TIP: You can also create a code hook to override \IPS\Session\Admin if you have a need to implement SSO for the ACP (this is NOT recommended in most cases, as it may allow for unforeseen access to your admin control panel through your own custom code if you are not careful).

Within the read method, generally speaking you will want to first check if the user is logged in locally by calling the parent read method. This saves you from checking your remote application on every page load once the user has been authenticated. You will want to check against the local cache as the standard session handler does, and you will want to ensure you only check against a remote application if you have not already done so. One way to accomplish this is to add a database column to your core_sessions table and then only check the remote application if the column has not been set yet.

Your hook will vary based upon your needs, but a general outline is as follows:

	/**
	 * Guess if the user is logged in
	 *
	 * This is a lightweight check that does not rely on other classes. It is only intended
	 * to be used by the guest caching mechanism so that it can check if the user is logged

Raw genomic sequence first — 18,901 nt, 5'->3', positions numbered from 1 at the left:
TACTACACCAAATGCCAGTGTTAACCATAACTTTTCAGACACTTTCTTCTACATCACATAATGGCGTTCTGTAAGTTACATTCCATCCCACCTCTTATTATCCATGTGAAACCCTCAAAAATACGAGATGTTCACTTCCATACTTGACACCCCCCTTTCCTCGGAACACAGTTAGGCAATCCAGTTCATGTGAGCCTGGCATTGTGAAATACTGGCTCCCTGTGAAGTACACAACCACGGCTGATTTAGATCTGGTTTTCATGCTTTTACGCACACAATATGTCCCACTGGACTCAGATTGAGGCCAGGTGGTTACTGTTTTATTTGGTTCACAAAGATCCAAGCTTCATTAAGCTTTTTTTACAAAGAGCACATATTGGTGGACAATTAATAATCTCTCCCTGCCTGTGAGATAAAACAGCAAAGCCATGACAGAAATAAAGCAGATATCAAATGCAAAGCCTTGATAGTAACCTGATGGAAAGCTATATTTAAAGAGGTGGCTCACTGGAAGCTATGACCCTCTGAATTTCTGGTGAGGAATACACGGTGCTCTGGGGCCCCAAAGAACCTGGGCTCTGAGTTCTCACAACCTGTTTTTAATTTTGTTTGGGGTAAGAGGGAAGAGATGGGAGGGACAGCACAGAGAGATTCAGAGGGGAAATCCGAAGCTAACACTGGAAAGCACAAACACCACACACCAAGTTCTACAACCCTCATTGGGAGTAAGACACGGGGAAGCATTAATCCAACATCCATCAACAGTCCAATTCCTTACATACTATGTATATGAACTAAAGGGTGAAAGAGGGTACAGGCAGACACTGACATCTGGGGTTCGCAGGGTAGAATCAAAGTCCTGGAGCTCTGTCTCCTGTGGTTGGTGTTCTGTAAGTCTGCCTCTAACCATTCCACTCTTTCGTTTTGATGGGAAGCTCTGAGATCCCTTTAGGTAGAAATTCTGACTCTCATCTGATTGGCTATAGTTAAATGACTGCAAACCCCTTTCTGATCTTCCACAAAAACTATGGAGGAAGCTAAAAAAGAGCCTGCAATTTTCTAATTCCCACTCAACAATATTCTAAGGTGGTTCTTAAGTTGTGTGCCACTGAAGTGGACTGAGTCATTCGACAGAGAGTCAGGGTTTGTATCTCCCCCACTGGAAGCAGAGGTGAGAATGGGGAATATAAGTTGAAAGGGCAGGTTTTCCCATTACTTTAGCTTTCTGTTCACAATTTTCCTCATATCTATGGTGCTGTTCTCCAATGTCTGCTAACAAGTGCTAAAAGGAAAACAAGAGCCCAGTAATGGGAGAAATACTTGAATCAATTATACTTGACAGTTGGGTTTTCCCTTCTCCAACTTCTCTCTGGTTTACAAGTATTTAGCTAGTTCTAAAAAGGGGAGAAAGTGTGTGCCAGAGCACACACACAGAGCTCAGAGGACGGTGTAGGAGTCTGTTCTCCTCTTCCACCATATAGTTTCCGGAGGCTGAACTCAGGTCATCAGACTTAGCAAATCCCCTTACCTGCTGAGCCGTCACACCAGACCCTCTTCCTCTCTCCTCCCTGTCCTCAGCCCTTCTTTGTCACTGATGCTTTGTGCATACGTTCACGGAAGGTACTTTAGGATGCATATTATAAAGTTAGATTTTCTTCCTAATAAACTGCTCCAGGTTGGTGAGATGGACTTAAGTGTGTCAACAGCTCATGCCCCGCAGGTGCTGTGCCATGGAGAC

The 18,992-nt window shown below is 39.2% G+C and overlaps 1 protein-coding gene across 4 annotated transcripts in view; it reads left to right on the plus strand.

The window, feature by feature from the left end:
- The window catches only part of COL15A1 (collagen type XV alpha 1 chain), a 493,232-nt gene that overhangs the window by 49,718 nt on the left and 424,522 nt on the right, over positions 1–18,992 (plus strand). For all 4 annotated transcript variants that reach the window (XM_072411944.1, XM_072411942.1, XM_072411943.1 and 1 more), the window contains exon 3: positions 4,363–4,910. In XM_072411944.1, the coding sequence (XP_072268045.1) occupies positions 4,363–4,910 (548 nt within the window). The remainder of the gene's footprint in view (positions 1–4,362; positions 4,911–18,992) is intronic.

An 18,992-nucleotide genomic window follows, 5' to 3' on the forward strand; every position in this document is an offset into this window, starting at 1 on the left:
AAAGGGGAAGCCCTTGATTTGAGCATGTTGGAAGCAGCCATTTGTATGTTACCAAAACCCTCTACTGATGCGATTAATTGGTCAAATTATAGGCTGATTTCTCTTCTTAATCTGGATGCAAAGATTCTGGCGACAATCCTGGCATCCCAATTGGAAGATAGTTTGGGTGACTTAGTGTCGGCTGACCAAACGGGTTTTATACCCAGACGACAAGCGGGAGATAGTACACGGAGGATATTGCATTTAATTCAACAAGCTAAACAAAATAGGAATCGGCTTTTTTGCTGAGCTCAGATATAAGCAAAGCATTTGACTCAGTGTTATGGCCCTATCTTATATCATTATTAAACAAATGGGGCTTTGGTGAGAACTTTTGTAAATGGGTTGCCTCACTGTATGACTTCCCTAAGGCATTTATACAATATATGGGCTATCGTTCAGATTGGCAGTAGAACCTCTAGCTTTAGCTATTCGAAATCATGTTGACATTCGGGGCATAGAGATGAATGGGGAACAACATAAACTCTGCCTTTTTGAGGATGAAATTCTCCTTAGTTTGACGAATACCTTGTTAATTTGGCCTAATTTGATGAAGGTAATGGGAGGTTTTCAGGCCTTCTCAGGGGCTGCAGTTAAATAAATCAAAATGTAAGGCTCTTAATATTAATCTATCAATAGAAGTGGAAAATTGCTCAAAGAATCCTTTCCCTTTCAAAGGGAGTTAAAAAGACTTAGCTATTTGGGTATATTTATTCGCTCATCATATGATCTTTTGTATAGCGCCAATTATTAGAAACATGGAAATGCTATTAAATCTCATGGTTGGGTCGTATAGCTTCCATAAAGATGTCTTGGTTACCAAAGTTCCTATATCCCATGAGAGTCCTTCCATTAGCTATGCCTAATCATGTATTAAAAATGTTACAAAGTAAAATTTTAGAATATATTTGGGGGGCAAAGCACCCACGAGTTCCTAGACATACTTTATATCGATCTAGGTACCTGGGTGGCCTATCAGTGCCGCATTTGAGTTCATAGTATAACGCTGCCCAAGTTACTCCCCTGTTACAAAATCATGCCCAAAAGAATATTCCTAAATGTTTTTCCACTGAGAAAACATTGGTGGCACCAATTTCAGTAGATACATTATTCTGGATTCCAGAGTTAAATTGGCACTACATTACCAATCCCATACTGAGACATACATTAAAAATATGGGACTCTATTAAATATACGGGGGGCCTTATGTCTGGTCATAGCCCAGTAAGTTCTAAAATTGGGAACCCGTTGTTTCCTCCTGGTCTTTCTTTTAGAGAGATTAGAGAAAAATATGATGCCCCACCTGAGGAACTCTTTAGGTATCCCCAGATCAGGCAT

* in before other classes are initiated.
	 *
	 * This method MUST NOT be used for other purposes as it IS NOT COMPLETELY ACCURATE.
	 *
	 * @return	bool
	 */
	public static function loggedIn()
	{
		/* Check to guess if the user might be logged in. We can do this, for instance, by checking if a cookie that might indicate the user is logged
			in has been set. Otherwise, guest page caching will kick in and a user who logs in may not see they are logged in initially because a cached
			guest page is served until they refresh. */

		return parent::loggedIn();
	}

	/**
	 * Read Session
	 *
	 * @param   string  $sessionId  Session ID
	 * @return  string
	 */
	public function read( $sessionId )
	{
		/* Let normal class do its thing */
		$result = call_user_func_array( 'parent::read', func_get_args() );

		/* If we're already logged in, return */
		if( $this->member->member_id )
		{
			return $result;
		}

		/* Here we would check if the user is logged in according to the front end */
		$this->checkIfUserIsLoggedIn();

		/* If the user is logged in, we should now either create their account if it does not exist, or update their details if appropriate. For instance
			if the user's email address has changed, we should update their local account */
		$this->createOrUpdateUserAccount();

		/* If we're logged in now, set the cookies */
		if( $this->member->member_id )
		{
			/* At this point, we're logged in. Have a cookie. */